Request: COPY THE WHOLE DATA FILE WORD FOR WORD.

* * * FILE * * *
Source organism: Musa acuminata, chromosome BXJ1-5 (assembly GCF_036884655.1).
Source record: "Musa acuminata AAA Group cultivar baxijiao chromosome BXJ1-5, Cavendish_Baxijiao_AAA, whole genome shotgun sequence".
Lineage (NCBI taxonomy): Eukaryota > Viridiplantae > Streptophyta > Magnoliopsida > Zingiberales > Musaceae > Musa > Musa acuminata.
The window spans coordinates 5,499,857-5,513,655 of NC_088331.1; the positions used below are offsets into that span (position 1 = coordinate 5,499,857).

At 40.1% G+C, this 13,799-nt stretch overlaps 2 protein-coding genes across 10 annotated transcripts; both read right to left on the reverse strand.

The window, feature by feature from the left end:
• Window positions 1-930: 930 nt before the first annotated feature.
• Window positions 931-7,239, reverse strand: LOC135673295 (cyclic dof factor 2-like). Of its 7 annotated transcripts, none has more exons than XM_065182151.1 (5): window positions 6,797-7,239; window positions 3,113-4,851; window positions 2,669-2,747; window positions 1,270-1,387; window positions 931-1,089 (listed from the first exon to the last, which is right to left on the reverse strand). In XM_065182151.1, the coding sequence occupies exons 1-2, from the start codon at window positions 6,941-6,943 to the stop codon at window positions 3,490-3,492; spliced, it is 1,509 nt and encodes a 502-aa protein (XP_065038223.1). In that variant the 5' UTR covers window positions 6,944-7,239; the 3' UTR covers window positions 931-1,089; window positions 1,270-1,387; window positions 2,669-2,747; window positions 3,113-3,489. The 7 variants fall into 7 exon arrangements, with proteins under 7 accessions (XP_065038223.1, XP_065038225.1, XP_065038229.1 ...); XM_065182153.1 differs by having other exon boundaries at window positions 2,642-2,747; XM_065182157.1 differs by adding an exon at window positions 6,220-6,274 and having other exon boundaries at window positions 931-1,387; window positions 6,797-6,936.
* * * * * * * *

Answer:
Source organism: Musa acuminata, chromosome BXJ1-5 (assembly GCF_036884655.1).
Source record: "Musa acuminata AAA Group cultivar baxijiao chromosome BXJ1-5, Cavendish_Baxijiao_AAA, whole genome shotgun sequence".
Lineage (NCBI taxonomy): Eukaryota > Viridiplantae > Streptophyta > Magnoliopsida > Zingiberales > Musaceae > Musa > Musa acuminata.
The window spans coordinates 5,499,857-5,513,655 of NC_088331.1; the positions used below are offsets into that span (position 1 = coordinate 5,499,857).

At 40.1% G+C, this 13,799-nt stretch overlaps 2 protein-coding genes across 10 annotated transcripts; both read right to left on the reverse strand.

The window, feature by feature from the left end:
• Window positions 1-930: 930 nt before the first annotated feature.
• Window positions 931-7,239, reverse strand: LOC135673295 (cyclic dof factor 2-like). Of its 7 annotated transcripts, none has more exons than XM_065182151.1 (5): window positions 6,797-7,239; window positions 3,113-4,851; window positions 2,669-2,747; window positions 1,270-1,387; window positions 931-1,089 (listed from the first exon to the last, which is right to left on the reverse strand). In XM_065182151.1, the coding sequence occupies exons 1-2, from the start codon at window positions 6,941-6,943 to the stop codon at window positions 3,490-3,492; spliced, it is 1,509 nt and encodes a 502-aa protein (XP_065038223.1). In that variant the 5' UTR covers window positions 6,944-7,239; the 3' UTR covers window positions 931-1,089; window positions 1,270-1,387; window positions 2,669-2,747; window positions 3,113-3,489. The 7 variants fall into 7 exon arrangements, with proteins under 7 accessions (XP_065038223.1, XP_065038225.1, XP_065038229.1 ...); XM_065182153.1 differs by having other exon boundaries at window positions 2,642-2,747; XM_065182157.1 differs by adding an exon at window positions 6,220-6,274 and having other exon boundaries at window positions 931-1,387; window positions 6,797-6,936.